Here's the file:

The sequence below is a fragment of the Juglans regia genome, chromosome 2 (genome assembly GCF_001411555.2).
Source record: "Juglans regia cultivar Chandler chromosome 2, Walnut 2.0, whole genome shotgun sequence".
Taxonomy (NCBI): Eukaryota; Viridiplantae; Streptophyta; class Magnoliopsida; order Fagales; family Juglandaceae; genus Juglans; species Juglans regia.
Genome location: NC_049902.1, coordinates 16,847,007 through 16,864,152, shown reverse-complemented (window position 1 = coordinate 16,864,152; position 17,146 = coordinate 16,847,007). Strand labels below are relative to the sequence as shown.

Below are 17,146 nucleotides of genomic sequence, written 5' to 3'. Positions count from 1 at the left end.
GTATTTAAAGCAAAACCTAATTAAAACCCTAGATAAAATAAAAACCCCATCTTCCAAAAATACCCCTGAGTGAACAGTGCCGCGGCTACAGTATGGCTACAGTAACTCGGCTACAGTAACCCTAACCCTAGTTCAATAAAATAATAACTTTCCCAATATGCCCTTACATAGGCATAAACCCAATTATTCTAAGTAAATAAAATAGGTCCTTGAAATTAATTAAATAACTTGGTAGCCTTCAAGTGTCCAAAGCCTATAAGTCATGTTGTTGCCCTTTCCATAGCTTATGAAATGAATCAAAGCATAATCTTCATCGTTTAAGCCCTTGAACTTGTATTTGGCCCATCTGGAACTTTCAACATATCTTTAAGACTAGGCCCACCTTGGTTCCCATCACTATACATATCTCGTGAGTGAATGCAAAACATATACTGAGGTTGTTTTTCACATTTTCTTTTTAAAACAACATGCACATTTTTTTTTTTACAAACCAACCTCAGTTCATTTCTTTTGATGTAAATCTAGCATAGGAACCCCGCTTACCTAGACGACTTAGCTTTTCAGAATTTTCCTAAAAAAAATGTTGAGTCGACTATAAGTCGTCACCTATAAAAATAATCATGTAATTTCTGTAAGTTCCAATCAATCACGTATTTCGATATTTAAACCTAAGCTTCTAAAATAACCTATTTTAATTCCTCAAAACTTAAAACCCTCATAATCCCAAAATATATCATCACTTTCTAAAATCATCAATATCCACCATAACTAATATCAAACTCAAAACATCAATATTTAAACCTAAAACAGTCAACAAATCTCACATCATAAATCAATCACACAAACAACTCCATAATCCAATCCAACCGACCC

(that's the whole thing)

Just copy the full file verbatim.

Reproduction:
The sequence below is a fragment of the Juglans regia genome, chromosome 2 (genome assembly GCF_001411555.2).
Source record: "Juglans regia cultivar Chandler chromosome 2, Walnut 2.0, whole genome shotgun sequence".
Taxonomy (NCBI): Eukaryota; Viridiplantae; Streptophyta; class Magnoliopsida; order Fagales; family Juglandaceae; genus Juglans; species Juglans regia.
Genome location: NC_049902.1, coordinates 16,847,007 through 16,864,152, shown reverse-complemented (window position 1 = coordinate 16,864,152; position 17,146 = coordinate 16,847,007). Strand labels below are relative to the sequence as shown.

Below are 17,146 nucleotides of genomic sequence, written 5' to 3'. Positions count from 1 at the left end.
GTATTTAAAGCAAAACCTAATTAAAACCCTAGATAAAATAAAAACCCCATCTTCCAAAAATACCCCTGAGTGAACAGTGCCGCGGCTACAGTATGGCTACAGTAACTCGGCTACAGTAACCCTAACCCTAGTTCAATAAAATAATAACTTTCCCAATATGCCCTTACATAGGCATAAACCCAATTATTCTAAGTAAATAAAATAGGTCCTTGAAATTAATTAAATAACTTGGTAGCCTTCAAGTGTCCAAAGCCTATAAGTCATGTTGTTGCCCTTTCCATAGCTTATGAAATGAATCAAAGCATAATCTTCATCGTTTAAGCCCTTGAACTTGTATTTGGCCCATCTGGAACTTTCAACATATCTTTAAGACTAGGCCCACCTTGGTTCCCATCACTATACATATCTCGTGAGTGAATGCAAAACATATACTGAGGTTGTTTTTCACATTTTCTTTTTAAAACAACATGCACATTTTTTTTTTTACAAACCAACCTCAGTTCATTTCTTTTGATGTAAATCTAGCATAGGAACCCCGCTTACCTAGACGACTTAGCTTTTCAGAATTTTCCTAAAAAAAATGTTGAGTCGACTATAAGTCGTCACCTATAAAAATAATCATGTAATTTCTGTAAGTTCCAATCAATCACGTATTTCGATATTTAAACCTAAGCTTCTAAAATAACCTATTTTAATTCCTCAAAACTTAAAACCCTCATAATCCCAAAATATATCATCACTTTCTAAAATCATCAATATCCACCATAACTAATATCAAACTCAAAACATCAATATTTAAACCTAAAACAGTCAACAAATCTCACATCATAAATCAATCACACAAACAACTCCATAATCCAATCCAACCGACCC